To the Editor.—
Dr John A. Smith, in "Periosteal Elevation in a 2 1/2-Year-Old Child" (236:2323, 1976), makes the case for sequential roentgenographic studies in cases of stress fracture, and, indeed, in other cases of subtle injury to bone. It is regrettable that the discussion leaves one with the impression that this is the only course to follow in such cases.With the introduction of technetium-labeled compounds in bone imaging, the use of radionuclides in evaluating benign disorders of bone has become acceptable. Exposure to ionizing radiation is low enough to allow administering these compounds even to children. We are now free of the onerous restrictions that surrounded the use of radioactive strontium and the like.Bell and co-workers1 include evaluation of fractures not disclosed by x-ray films among the indications for bone scanning in children. Forhan and Panolil,2 Forhan,3 and Marty and coworkers4 all regard radionuclide studies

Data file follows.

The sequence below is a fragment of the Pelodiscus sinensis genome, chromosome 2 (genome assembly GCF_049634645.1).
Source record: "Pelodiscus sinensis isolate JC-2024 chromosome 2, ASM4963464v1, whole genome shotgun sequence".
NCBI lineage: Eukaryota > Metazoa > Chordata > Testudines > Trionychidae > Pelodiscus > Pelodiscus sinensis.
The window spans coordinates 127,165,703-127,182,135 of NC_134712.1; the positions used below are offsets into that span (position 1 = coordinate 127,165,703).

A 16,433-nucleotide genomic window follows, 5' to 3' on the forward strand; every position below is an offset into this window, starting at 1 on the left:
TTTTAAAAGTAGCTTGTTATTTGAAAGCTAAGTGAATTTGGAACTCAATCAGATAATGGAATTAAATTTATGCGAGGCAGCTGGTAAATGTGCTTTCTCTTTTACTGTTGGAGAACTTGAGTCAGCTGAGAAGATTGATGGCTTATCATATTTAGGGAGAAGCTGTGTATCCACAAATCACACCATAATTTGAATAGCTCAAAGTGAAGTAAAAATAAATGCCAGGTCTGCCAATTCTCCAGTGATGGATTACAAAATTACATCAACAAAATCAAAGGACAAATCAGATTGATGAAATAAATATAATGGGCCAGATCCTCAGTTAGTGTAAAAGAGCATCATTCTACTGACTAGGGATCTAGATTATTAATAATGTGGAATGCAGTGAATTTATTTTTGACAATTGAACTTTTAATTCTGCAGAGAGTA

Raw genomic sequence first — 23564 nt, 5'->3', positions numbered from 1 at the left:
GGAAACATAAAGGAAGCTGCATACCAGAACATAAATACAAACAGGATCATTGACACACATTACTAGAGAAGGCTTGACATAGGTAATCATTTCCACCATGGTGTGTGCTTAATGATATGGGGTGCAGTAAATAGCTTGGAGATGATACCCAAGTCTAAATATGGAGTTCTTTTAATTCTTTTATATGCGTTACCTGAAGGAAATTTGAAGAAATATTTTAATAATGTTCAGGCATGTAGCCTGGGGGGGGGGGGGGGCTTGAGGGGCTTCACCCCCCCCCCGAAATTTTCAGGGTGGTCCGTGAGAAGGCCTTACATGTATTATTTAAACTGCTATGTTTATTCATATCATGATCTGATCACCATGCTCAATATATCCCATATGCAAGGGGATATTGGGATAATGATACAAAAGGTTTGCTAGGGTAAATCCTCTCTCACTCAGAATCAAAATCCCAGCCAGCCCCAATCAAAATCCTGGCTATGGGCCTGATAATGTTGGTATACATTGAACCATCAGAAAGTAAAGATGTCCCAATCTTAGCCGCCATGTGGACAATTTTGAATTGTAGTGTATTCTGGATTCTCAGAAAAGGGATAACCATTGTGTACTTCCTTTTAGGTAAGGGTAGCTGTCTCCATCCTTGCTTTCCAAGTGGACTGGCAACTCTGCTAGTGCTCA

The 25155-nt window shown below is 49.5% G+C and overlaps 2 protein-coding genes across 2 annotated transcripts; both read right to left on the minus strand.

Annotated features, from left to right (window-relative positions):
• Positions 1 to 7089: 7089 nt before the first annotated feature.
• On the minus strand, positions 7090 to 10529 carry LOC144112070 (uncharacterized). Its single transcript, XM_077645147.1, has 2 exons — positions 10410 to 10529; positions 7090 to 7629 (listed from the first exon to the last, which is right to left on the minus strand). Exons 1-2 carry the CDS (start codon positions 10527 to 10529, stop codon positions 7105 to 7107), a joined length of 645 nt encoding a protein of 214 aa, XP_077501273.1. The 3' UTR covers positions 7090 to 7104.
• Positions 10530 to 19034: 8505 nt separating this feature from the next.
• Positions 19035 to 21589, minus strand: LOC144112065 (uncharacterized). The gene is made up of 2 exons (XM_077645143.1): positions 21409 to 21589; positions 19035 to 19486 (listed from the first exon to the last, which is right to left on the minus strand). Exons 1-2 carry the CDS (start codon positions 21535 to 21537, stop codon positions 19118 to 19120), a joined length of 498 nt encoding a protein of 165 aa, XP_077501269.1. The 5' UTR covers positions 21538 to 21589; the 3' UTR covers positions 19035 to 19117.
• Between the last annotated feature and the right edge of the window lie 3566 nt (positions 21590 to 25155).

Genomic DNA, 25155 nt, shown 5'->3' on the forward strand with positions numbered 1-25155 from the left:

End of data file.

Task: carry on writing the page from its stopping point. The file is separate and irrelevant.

deR Kolisch P. Stress Fractures in Children. JAMA. 1977;237(19):2038. doi:10.1001/jama.1977.03270460024014
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